AI platforms will become so advanced that explaining their decisions to retail banking customers would be secondary to the service provided, according to market participants, though developers and corporate users will need more understanding than ever before.
“AI will eventually achieve a level of complexity that makes it virtually indistinguishable from human customer support,” says Henry Vaage Iversen, co-founder of AI firm Boost.Ai. “In this instance, as long as customers are delivered the best possible experience – whether it is coming from straight AI or a human using artificial intelligence to augment their knowledge – the “how” of that experience being delivered will matter less.”
Barbara Johnson, chief operations officer at Kortical, agrees that customers will mind less about AI explainability if the system is accurate. “However, if they feel the AI is being unfair or biased, they will want to know why. As a result, it is now crucial that those responsible for building and maintaining AI powered solutions understand why their AI is making every decision on an aggregate and individual level.”
The UK’s Financial Conducts Authority (FCA) announced in July that it would be partnering with the Alan Turing Institute to develop the explainability and transparency of artificial intelligence in the financial services sector.
The challenge is that explanations are not a natural by-product of complex machine learning algorithms. It’s possible to ‘build in’ an explanation by using a more interpretable algorithm in the first place, but this may dull the predictive edge of the technology,” said Christopher Woolard, executive director of strategy and competition at the FCA, in a speech.
“So, what takes precedence – the accuracy of the prediction or the ability to explain it? These are the trade-offs we’re going to have to weigh up over the months and years ahead. For example, if a mortgage or life insurance policy is denied to a consumer, we need to be able to point to the reasons why. What takes precedence – the accuracy of the prediction or the ability to explain it?”
“Any AI worth considering in the retail space should be able to accurately predict customer intent,” says Iversen. “What it then does with that prediction is key to delivering on a great customer experience.
“Not only should it be able to discern what a customer is asking, but it needs to be able to make the right call on how to respond – be it instantly with the right information or by accurately transferring to a human operator if the query is beyond its scope. When it comes to customer experience, accuracy and explainability of information should not be mutually exclusive.”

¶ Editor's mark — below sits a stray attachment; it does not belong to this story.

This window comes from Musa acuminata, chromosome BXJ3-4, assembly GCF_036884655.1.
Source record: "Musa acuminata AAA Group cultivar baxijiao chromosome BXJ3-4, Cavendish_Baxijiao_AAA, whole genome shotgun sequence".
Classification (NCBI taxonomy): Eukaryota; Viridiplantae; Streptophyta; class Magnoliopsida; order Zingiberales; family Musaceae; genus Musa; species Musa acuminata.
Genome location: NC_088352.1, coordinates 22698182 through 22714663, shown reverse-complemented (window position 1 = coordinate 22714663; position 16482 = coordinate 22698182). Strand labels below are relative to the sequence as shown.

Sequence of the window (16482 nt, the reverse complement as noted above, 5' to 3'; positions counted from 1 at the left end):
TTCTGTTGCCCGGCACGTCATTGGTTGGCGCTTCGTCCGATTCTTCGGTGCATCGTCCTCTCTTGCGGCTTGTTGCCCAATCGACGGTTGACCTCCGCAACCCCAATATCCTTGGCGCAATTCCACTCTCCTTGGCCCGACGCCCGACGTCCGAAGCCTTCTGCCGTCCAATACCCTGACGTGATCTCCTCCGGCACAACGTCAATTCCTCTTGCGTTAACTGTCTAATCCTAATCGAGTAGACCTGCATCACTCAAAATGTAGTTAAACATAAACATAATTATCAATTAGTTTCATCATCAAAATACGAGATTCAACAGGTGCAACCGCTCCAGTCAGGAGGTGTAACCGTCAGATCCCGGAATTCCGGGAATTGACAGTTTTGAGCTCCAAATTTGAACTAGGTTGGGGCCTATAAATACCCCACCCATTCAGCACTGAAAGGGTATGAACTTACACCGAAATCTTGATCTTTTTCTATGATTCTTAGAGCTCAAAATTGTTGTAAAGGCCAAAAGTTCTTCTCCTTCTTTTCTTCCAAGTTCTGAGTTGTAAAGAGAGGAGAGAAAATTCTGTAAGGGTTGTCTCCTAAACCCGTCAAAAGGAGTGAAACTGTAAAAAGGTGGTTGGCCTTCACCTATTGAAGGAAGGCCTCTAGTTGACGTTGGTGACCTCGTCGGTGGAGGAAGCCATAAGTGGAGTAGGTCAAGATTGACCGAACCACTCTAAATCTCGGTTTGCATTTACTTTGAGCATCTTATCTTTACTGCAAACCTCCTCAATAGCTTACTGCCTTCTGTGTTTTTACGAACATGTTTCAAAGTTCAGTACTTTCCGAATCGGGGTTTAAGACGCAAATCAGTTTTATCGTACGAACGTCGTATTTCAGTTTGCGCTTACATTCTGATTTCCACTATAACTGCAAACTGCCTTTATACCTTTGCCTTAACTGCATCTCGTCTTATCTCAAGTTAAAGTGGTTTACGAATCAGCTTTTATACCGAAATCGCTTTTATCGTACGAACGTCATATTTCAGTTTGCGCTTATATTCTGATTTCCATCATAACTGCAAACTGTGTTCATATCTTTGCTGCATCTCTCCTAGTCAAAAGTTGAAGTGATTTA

For Johnson, both need to go hand in hand. “By being able to explain the results you can build better features, which in turn leads to better models with more accurate predictions. Having explainability also means that a data scientist and domain expert can work together in building the AI models, which means that the results will be better quicker. It is the marriage of both sides of the model building process that creates the best results.”
Dr Mark Goldspink, CEO of The ai Corporation, believes that the accuracy of a prediction likely takes primary position. “From an engineering point of view, understanding why the technology is giving particular results, helps to facilitate the acceleration of future product roadmap. AI technology is designed to help facilitate the decision-making process for all stakeholders. Essentially optimizing quality of the decision, at the right cost to provide the most profitable outcome.”
The FCA carried out a survey with the Bank of England, part of the two regulator’s continued investigationsinto the use of AI. According to Woolard, the survey suggested “that the use of AI in the firms we regulate is best described as nascent. The technology is employed largely for back office functions, with customer-facing technology largely in the exploration stage.”
Goldspink doesn’t agree. “As of today, machine learning is enhancing many of the things we do and take for granted. From helping us to determine a good deal on a car, providing music playlists or to aiding more behind the scenes processes – such as payment fraud detection within banks.
“However, while machine learning is being used extensively, it is not being used efficiently or, indeed, to its full potential. In many automation projects, the machine learning component usually only constitutes a small portion of the overall process, which is then completed manually by rapidly expanding support teams.”
Iversen also believes that AI and machine learning have moved past an exploratory stage. “We are seeing an incredible uptick in customer-facing conversational artificial intelligence. In Scandinavia, large banks and financial institutions are already using this technology to improve interactions with their customers by offering quick and frictionless access to their brands, 24/7.
“We expect this to blossom further in the immediate future as advances in machine learning and natural language understanding will allow for AI to perform tasks (such as reporting a stolen credit card or upgrading a mobile data package) that previously required human assistance.”
For Johnson, the adoption of real, live AI solutions has been slow. “[This is] in part down to a lack of explainability and the difficulty of turning an AI model into software. Both issues are being addressed by innovative platforms to ensure that senior buy-in is strong, as there aren’t crucial customer decisions being made by an unknown model.
“One-click production means that finding data engineers isn’t necessary, and hosting all the different environments to integrate the AI into current systems and apps is seamless. Going from idea to live models will take days, not months or years.”